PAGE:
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It seems people are doing it hard across every industry throughout Australia. But is this actually the case?
According to Mortgage Choice’s inaugural Money Survey, over 45 per cent of Australians said they were “not concerned” by their financial situation. And the result was even better in my home state of Western Australia, where more than 50 per cent of people said they are comfortable with their finances.
Yes, the cost of living is rising, but so too are wages and it seems the majority of people understand this.
If we look at the latest data from the Westpac Melbourne Institute of Consumer Sentiment, the numbers of optimists and pessimists are fairly equal at present, which indicates a “neutral” consumer mood.
This “neutral” mood supports a steady approach to monetary policy, which is exactly what we are likely to get if you look at the latest cash rate predictions made by some of the nation’s leading economists.
Westpac’s chief economist Bill Evans said while he does believe the cash rate has now “bottomed out” at its current level of 2.5 per cent, he doesn’t expect rates to heard north until mid-2015, when they should move up by approximately 0.5 per cent.
This prediction definitely comes as good news to both potential homebuyers and homeowners.
Further, a prolonged period of rate stability should continue to aid housing affordability.
We have already seen a slight improvement in housing affordability over the last 12 months.
Recent research conducted by the Real Estate Institute of Australia together with Adelaide Bank found housing affordability had improved slightly over the last year, with the proportion of income required to meet loan repayments now sitting at 30.8 per cent.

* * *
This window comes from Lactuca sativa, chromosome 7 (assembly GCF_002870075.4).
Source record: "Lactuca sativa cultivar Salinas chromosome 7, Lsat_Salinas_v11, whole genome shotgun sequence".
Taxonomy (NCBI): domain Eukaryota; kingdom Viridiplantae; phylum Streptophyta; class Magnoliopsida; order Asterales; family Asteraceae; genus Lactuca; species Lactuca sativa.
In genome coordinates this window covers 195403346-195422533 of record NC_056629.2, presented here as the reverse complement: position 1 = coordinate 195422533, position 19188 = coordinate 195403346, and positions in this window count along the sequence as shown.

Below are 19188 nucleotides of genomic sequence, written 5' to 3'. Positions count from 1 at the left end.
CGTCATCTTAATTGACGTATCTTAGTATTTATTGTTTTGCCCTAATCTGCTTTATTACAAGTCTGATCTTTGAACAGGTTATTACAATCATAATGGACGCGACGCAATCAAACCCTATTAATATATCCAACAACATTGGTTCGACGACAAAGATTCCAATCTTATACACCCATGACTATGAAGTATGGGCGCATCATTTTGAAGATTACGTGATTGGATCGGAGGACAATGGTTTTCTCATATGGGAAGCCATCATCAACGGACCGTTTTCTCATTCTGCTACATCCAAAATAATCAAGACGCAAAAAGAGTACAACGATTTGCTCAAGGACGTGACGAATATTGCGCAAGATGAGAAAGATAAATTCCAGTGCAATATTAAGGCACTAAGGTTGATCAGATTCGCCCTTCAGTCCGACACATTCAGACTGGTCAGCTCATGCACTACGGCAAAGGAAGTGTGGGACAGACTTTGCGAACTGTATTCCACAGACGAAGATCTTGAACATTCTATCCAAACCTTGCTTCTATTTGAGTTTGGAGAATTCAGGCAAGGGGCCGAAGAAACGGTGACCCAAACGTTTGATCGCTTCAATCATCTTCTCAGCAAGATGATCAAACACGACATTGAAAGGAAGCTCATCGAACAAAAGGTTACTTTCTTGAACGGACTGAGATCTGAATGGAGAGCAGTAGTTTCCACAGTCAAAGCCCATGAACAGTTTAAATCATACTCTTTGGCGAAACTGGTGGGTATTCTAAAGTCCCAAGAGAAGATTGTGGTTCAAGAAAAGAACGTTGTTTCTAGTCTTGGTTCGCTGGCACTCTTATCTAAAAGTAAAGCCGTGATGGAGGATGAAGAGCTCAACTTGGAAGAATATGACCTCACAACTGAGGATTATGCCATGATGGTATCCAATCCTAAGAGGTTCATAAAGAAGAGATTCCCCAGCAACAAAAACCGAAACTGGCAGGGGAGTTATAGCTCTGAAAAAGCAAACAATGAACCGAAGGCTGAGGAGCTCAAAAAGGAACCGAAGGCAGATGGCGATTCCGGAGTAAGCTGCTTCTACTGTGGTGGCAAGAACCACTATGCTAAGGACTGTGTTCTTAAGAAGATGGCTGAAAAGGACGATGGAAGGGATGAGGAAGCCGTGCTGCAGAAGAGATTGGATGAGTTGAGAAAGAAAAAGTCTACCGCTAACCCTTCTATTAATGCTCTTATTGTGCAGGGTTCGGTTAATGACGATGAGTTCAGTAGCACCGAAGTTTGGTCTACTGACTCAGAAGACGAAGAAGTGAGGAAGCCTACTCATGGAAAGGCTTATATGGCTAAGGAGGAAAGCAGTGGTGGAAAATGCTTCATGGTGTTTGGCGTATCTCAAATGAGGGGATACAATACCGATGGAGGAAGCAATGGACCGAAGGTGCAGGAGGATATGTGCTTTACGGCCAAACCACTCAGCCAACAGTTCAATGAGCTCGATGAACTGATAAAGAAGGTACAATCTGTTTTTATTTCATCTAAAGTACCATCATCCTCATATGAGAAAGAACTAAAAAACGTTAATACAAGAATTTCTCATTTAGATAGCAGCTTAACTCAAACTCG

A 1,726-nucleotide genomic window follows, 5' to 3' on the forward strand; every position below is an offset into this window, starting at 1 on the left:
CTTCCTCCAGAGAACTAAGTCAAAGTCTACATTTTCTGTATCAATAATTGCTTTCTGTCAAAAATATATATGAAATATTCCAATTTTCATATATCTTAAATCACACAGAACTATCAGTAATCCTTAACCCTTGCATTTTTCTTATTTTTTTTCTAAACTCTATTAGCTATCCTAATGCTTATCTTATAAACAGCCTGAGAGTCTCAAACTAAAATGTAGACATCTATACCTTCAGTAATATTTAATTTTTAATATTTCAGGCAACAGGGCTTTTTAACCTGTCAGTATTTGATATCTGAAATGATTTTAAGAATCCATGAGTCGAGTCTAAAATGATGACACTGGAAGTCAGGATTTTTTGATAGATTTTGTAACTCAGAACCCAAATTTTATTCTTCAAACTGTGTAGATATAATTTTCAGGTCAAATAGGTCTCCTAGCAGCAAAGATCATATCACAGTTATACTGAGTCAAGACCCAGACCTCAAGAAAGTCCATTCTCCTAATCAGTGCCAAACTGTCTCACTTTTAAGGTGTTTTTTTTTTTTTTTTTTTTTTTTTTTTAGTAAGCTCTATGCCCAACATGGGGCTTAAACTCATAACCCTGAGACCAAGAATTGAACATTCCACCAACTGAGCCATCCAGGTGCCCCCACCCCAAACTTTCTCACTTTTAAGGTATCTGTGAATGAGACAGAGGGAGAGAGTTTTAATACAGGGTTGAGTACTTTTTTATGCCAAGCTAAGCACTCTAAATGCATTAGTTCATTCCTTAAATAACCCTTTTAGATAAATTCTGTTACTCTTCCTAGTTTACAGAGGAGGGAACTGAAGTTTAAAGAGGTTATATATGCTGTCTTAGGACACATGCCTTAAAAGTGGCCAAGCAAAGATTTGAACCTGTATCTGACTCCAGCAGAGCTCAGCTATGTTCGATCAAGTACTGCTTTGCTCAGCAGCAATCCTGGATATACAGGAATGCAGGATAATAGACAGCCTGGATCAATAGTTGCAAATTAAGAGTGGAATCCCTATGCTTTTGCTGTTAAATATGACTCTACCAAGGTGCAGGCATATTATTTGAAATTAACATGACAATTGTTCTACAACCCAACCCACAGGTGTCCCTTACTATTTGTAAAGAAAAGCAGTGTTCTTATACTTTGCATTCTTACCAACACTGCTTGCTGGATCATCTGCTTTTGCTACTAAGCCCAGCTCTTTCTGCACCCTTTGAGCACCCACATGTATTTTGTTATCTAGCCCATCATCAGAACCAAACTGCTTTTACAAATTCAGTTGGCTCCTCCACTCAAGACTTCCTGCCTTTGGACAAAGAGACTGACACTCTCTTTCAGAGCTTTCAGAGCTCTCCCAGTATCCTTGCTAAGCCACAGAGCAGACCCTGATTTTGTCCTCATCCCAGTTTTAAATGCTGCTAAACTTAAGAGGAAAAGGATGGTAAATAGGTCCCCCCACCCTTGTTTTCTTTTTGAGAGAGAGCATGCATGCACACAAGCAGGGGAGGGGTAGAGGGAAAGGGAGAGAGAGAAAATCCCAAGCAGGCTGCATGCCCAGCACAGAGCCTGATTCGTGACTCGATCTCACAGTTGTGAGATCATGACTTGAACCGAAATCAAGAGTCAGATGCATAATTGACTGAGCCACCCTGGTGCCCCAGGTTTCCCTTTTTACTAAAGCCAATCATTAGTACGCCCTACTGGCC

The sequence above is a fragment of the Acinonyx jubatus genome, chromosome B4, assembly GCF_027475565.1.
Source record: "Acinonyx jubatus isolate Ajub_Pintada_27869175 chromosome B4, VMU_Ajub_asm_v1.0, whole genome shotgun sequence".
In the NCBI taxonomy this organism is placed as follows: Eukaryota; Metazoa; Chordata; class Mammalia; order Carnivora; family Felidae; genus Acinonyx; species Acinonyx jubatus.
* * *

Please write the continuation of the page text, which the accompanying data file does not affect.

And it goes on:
In Western Australia, the proportion of family income required to meet home loan repayments currently sits at 26.0 per cent - a 1 per cent improvement on the year before.
Traditionally, as housing affordability improves, the number of home buyers entering the market tends to increase, and this certainly seems to be the case at the moment.
If we look at data from the Australian Bureau of Statistics, the value of dwelling commitments rose month on month throughout the December quarter.
In fact, the total number of owner-occupied housing finance commitments in December 2013 was 14.1 per cent higher than in December 2012.
Overall, 2013 was a strong year for mortgage lenders, with escalating demand for mortgages.
According to the research conducted by the Real Estate Institute of Australia and Adelaide Bank, the total number of loans (excluding refinancing) increased quarter on quarter last year.
In the December 2012 quarter, 14,482 loans were written. This increased once in the September 2013 quarter when 15,322 loans were written and jumped again in the December 2013 quarter when 15,935 loans were written.
This rising demand for mortgages resulted in an increase in property sales, which led to the 9.9 per cent annual increase in Perth’s home values.
And, with interest rates still hovering around record lows and the expectation that the Reserve Bank won’t lift the official cash rate until mid-2015, I think we can expect to see a further jump in property values this year.
In Western Australia, we are already enjoying strong home loan demand, which bodes well as we head into the notoriously hot spring selling season.